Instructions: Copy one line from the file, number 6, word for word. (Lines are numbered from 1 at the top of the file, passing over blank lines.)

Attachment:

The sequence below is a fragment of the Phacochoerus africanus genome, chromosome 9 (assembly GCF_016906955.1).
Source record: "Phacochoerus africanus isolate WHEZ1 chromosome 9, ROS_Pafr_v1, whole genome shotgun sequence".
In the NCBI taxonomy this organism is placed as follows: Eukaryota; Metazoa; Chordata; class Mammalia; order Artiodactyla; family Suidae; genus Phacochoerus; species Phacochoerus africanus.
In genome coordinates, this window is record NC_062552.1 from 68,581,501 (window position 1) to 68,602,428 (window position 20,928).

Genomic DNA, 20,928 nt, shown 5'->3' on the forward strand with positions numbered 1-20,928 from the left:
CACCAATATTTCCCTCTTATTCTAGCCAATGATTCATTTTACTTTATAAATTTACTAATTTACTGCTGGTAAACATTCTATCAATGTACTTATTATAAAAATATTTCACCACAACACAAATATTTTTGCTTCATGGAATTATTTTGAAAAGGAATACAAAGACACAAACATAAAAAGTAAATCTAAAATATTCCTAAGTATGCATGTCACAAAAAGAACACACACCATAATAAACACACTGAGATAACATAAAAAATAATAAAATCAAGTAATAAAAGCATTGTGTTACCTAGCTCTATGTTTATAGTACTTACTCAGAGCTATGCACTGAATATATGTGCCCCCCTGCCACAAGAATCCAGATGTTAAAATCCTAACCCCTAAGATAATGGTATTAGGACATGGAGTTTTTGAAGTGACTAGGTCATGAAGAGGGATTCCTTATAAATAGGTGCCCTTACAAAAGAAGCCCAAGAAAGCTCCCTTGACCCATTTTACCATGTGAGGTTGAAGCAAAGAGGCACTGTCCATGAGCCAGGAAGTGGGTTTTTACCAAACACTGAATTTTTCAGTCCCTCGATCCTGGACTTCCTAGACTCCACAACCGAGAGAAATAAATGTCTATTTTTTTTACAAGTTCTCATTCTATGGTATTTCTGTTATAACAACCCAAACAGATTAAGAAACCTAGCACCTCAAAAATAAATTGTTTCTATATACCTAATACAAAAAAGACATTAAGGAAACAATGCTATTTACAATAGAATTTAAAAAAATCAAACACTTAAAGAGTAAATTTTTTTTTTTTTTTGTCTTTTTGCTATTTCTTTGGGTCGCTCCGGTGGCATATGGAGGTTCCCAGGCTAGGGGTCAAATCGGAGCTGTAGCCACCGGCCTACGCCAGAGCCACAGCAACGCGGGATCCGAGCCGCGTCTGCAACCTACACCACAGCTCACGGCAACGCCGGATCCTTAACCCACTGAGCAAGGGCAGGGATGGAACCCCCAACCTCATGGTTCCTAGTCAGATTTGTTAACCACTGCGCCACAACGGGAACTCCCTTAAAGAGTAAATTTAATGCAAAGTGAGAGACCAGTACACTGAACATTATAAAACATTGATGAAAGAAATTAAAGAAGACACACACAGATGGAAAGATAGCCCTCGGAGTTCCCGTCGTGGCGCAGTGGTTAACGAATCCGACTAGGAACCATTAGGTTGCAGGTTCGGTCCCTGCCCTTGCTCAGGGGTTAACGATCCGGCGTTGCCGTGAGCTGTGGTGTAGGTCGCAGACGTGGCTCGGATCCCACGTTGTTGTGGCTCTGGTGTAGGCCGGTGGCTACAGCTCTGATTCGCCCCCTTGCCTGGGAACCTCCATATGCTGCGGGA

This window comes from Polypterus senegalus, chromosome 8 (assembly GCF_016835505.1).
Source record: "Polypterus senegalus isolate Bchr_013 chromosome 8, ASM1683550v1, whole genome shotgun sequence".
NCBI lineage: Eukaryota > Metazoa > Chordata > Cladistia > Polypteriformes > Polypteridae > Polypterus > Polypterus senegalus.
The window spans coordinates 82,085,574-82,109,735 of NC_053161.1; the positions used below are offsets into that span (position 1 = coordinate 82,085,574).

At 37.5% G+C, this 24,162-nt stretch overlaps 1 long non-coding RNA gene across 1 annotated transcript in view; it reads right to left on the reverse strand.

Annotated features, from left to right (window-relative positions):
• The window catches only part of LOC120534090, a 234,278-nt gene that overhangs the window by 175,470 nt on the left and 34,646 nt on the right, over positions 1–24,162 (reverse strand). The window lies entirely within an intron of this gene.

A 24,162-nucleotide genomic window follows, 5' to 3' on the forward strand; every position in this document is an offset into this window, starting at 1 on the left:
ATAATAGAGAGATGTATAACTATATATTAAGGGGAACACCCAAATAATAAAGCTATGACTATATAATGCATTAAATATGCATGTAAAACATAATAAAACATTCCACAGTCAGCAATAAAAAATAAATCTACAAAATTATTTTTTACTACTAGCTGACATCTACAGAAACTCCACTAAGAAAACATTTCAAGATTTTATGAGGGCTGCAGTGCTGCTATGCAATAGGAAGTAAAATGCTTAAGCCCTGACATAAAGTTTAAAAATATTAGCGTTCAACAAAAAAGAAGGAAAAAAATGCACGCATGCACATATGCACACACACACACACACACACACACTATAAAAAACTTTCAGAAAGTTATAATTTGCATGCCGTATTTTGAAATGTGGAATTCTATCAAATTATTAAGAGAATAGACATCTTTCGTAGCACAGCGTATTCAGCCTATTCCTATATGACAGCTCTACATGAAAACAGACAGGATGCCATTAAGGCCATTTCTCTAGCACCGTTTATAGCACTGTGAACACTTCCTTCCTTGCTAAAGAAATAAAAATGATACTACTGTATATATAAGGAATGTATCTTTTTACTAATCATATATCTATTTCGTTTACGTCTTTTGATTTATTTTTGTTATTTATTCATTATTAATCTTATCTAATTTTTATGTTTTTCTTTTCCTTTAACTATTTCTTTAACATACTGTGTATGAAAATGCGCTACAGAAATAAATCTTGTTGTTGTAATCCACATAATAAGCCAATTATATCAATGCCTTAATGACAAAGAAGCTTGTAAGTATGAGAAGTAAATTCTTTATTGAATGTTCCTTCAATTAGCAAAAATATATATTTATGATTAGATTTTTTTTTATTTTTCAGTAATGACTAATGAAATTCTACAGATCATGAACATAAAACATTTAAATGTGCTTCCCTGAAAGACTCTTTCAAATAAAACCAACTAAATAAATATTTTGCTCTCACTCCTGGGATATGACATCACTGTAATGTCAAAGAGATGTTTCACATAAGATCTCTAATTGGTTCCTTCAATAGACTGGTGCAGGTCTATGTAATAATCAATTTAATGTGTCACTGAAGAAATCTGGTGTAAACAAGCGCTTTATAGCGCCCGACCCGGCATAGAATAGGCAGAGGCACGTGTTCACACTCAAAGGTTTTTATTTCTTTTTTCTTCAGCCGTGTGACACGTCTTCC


CACCAATATTTCCCTCTTATTCTAGCCAATGATTCATTTTACTTTATAAATTTACTAATTTACTGCTGGTAAACATTCTATCAATGTACTTATTATAAAAATATTTCACCACAACACAAATATTTTTGCTTCATGGAATTATTTTGAAAAGGAATACAAAGACACAAACATAAAAAGTAAATCTAAAATATTCCTAAGTATGCATGTCACAAAAAGAACACACACCATAATAAACACACTGAGATAACATAAAAAATAATAAAATCAAGTAATAAAAGCATTGTGTTACCTAGCTCTATGTTTATAGTACTTACTCAGAGCTATGCACTGAATATATGTGCCCCCCTGCCACAAGAATCCAGATGTTAAAATCCTAACCCCTAAGATAATGGTATTAGGACATGGAGTTTTTGAAGTGACTAGGTCATGAAGAGGGATTCCTTATAAATAGGTGCCCTTACAAAAGAAGCCCAAGAAAGCTCCCTTGACCCATTTTACCATGTGAGGTTGAAGCAAAGAGGCACTGTCCATGAGCCAGGAAGTGGGTTTTTACCAAACACTGAATTTTTCAGTCCCTCGATCCTGGACTTCCTAGACTCCACAACCGAGAGAAATAAATGTCTATTTTTTTTACAAGTTCTCATTCTATGGTATTTCTGTTATAACAACCCAAACAGATTAAGAAACCTAGCACCTCAAAAATAAATTGTTTCTATATACCTAATACAAAAAAGACATTAAGGAAACAATGCTATTTACAATAGAATTTAAAAAAATCAAACACTTAAAGAGTAAATTTTTTTTTTTTTTTGTCTTTTTGCTATTTCTTTGGGTCGCTCCGGTGGCATATGGAGGTTCCCAGGCTAGGGGTCAAATCGGAGCTGTAGCCACCGGCCTACGCCAGAGCCACAGCAACGCGGGATCCGAGCCGCGTCTGCAACCTACACCACAGCTCACGGCAACGCCGGATCCTTAACCCACTGAGCAAGGGCAGGGATGGAACCCCCAACCTCATGGTTCCTAGTCAGATTTGTTAACCACTGCGCCACAACGGGAACTCCCTTAAAGAGTAAATTTAATGCAAAGTGAGAGACCAGTACACTGAACATTATAAAACATTGATGAAAGAAATTAAAGAAGACACACACAGATGGAAAGATAGCCCTCGGAGTTCCCGTCGTGGCGCAGTGGTTAACGAATCCGACTAGGAACCATTAGGTTGCAGGTTCGGTCCCTGCCCTTGCTCAGGGGTTAACGATCCGGCGTTGCCGTGAGCTGTGGTGTAGGTCGCAGACGTGGCTCGGATCCCACGTTGTTGTGGCTCTGGTGTAGGCCGGTGGCTACAGCTCTGATTCGCCCCCTTGCCTGGGAACCTCCATATGCTGCGGGA